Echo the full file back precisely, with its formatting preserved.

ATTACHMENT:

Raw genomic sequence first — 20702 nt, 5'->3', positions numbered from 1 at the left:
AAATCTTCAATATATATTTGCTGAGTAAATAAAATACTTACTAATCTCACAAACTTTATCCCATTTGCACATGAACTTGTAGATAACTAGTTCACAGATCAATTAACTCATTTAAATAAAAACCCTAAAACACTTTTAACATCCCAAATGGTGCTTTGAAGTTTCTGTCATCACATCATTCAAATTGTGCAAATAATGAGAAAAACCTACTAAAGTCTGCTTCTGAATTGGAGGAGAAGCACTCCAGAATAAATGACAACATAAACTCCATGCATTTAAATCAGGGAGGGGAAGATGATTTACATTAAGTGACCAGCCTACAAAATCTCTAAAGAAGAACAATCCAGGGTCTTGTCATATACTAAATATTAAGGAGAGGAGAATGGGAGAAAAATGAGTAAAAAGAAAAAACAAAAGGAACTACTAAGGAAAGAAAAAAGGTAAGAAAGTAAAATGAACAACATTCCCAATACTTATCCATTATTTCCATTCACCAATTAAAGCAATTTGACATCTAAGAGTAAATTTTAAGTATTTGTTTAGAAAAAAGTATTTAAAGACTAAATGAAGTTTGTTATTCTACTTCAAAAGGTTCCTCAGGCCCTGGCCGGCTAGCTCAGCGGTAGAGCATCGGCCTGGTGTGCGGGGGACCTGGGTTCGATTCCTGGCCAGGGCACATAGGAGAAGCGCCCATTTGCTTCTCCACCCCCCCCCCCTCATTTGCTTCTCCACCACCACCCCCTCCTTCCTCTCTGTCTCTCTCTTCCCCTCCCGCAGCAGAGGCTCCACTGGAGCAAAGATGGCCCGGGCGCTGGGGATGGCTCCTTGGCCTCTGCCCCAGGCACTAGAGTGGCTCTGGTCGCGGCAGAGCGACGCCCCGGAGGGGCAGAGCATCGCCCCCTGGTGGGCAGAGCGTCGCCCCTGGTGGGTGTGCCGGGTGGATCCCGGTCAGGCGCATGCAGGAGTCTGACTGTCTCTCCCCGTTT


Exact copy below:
Raw genomic sequence first — 20702 nt, 5'->3', positions numbered from 1 at the left:
AAATCTTCAATATATATTTGCTGAGTAAATAAAATACTTACTAATCTCACAAACTTTATCCCATTTGCACATGAACTTGTAGATAACTAGTTCACAGATCAATTAACTCATTTAAATAAAAACCCTAAAACACTTTTAACATCCCAAATGGTGCTTTGAAGTTTCTGTCATCACATCATTCAAATTGTGCAAATAATGAGAAAAACCTACTAAAGTCTGCTTCTGAATTGGAGGAGAAGCACTCCAGAATAAATGACAACATAAACTCCATGCATTTAAATCAGGGAGGGGAAGATGATTTACATTAAGTGACCAGCCTACAAAATCTCTAAAGAAGAACAATCCAGGGTCTTGTCATATACTAAATATTAAGGAGAGGAGAATGGGAGAAAAATGAGTAAAAAGAAAAAACAAAAGGAACTACTAAGGAAAGAAAAAAGGTAAGAAAGTAAAATGAACAACATTCCCAATACTTATCCATTATTTCCATTCACCAATTAAAGCAATTTGACATCTAAGAGTAAATTTTAAGTATTTGTTTAGAAAAAAGTATTTAAAGACTAAATGAAGTTTGTTATTCTACTTCAAAAGGTTCCTCAGGCCCTGGCCGGCTAGCTCAGCGGTAGAGCATCGGCCTGGTGTGCGGGGGACCTGGGTTCGATTCCTGGCCAGGGCACATAGGAGAAGCGCCCATTTGCTTCTCCACCCCCCCCCCCTCATTTGCTTCTCCACCACCACCCCCTCCTTCCTCTCTGTCTCTCTCTTCCCCTCCCGCAGCAGAGGCTCCACTGGAGCAAAGATGGCCCGGGCGCTGGGGATGGCTCCTTGGCCTCTGCCCCAGGCACTAGAGTGGCTCTGGTCGCGGCAGAGCGACGCCCCGGAGGGGCAGAGCATCGCCCCCTGGTGGGCAGAGCGTCGCCCCTGGTGGGTGTGCCGGGTGGATCCCGGTCAGGCGCATGCAGGAGTCTGACTGTCTCTCCCCGTTT